Are you building the kind of life, the kind of family, that is solid? Are you putting in the time? Are you doing the daily, important things necessary to ensure that what you’re constructing will endure through many storms. And are you doing it alone, or are you allowing your Father to give you what you need all along the way?

The Psalmist wrote, “Unless the Lord builds the house, they labor in vain who build it” (Ps. 127:1)

Together, I believe you and He can make something awesome. Today.

For more on how you can build a daily, solid lifestyle of faith, pick up a copy of As It Was in the Days of Noah HERE.

 

What’s Your Faith Made of?

Christians talk a lot about faith. A lot. But have you ever stopped to consider what your faith actually is? Ever wondered what your faith is really made of? In other words, if you were to dissect your personal faith, what would you find? And when your time here is over, what will others discover when they eulogize your life, specifically as it relates to your faith?

Some people’s faith is more sentimental than solid. The enjoy the romantic ideal of “having great faith”, of being thought of as a “good Christian”. But just like the transition from courtship to marriage, they quickly realize it’s not all that fun at times. Reality sets in, and they find out that real “love” goes way beyond that nice feeling you get when you’re with your love interest or spouse. Love means processing wounded relationships, giving even when the other person doesn’t and demonstrating forgiveness even when it hurts. Love can be hard work.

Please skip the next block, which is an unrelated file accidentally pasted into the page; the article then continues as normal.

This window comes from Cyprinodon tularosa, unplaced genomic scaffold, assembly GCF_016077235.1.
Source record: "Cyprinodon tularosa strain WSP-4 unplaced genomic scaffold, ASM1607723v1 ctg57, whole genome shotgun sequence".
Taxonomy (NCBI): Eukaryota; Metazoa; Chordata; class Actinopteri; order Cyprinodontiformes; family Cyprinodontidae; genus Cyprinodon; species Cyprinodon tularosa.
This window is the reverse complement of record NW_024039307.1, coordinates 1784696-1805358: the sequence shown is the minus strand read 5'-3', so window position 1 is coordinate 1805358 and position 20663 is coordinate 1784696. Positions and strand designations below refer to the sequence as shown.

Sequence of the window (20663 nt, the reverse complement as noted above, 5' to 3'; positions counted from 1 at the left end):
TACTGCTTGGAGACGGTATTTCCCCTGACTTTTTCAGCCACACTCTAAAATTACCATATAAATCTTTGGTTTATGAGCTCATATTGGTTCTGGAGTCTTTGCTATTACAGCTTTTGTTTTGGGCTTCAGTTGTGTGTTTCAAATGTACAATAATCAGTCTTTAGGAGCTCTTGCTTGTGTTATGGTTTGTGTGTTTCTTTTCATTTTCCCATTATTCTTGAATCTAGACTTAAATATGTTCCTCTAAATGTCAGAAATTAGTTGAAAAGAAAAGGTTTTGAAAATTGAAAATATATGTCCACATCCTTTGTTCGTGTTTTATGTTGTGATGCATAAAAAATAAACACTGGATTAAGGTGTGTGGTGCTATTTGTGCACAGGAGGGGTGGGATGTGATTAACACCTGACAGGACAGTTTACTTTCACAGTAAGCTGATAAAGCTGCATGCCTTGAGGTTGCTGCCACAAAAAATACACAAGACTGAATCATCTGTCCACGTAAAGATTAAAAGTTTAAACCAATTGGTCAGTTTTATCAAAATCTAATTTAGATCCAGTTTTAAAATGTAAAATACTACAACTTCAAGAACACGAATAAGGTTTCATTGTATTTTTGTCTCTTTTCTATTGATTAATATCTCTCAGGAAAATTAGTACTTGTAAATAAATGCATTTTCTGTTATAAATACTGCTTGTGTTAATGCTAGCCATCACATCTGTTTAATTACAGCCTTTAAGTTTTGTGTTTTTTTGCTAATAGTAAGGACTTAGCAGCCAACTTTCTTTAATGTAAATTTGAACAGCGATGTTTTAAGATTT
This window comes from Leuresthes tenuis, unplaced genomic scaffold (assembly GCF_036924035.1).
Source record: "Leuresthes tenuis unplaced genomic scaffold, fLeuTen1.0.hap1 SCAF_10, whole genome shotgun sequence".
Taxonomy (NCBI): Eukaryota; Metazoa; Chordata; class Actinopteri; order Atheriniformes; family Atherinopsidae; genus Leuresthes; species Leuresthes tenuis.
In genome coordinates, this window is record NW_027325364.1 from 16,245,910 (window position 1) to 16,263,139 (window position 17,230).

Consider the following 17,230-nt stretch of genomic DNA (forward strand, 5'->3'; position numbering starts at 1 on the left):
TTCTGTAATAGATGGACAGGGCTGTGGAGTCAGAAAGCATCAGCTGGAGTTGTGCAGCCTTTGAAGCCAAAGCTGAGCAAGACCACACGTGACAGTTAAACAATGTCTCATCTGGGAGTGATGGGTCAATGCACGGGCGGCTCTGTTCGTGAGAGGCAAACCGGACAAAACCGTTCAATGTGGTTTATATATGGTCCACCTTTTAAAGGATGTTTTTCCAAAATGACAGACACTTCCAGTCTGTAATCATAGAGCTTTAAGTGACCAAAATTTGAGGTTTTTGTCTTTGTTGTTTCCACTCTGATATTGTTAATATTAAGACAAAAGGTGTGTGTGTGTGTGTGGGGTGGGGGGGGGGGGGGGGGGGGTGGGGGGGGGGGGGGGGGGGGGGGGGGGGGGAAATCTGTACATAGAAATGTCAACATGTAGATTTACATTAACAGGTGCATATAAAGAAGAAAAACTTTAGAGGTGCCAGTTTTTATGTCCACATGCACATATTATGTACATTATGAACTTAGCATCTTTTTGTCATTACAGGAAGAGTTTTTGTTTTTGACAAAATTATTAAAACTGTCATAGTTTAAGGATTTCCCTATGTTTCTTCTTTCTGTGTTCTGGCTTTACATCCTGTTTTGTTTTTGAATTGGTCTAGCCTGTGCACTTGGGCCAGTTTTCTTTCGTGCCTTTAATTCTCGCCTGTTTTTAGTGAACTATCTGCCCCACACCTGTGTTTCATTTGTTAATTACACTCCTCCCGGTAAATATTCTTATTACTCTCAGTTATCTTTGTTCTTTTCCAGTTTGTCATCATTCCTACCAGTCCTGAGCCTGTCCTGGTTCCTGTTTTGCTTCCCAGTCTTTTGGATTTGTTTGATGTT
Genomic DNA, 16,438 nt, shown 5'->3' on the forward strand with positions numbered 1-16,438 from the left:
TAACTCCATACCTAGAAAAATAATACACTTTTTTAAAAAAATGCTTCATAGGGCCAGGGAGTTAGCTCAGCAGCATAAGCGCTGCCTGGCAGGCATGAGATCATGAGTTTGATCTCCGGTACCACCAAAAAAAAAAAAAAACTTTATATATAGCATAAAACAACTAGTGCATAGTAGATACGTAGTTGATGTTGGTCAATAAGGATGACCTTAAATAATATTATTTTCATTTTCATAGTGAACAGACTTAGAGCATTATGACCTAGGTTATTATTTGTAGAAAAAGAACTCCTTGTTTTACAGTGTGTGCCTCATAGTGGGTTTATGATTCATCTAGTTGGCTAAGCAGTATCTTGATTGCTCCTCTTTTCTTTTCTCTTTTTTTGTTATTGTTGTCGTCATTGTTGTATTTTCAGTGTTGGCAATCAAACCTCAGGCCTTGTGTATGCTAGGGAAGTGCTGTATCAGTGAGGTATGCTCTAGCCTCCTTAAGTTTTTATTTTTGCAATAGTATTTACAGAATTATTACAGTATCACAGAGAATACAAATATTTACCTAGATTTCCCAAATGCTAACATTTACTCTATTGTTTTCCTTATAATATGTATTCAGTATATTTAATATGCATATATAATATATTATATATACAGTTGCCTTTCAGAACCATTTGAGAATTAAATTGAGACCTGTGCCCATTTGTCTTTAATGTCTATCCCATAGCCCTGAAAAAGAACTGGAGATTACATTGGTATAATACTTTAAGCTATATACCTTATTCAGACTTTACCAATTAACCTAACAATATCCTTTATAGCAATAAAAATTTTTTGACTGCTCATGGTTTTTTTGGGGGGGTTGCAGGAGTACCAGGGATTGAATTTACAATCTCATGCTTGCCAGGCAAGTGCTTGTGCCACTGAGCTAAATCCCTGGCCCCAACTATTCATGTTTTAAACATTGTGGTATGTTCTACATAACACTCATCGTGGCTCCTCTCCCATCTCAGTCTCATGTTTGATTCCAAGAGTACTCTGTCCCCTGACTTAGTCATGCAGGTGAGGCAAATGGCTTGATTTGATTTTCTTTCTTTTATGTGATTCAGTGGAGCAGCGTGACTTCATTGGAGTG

Other people’s faith is sort of like a fireworks display – big, loud, impressive, but short-lived. I’ve known hundreds like this. They come on like a storm, and they talk big about what they’re going to do for Jesus. Like Peter, their mouths write checks that their faith (and life) can’t cash. “I’m not going to let my boss make me work on Sundays anymore.” “I’m only going to date people who are as committed to Jesus like I am.”  “You can count on me to be at church every week, Pastor!” 

Yawn.

Honestly, people like these bore me. And I can usually identify them before that promise to God is finished leaving their lips. I don’t doubt their sincerity. It’s just that those who don’t understand the nature of true faith in Jesus are blind to how empty such promises really are. It would be like me saying, “I’m going to RUN in a marathon.” Nice thought, Kinley, but you and me both know that’s not going to happen anytime soon…if ever.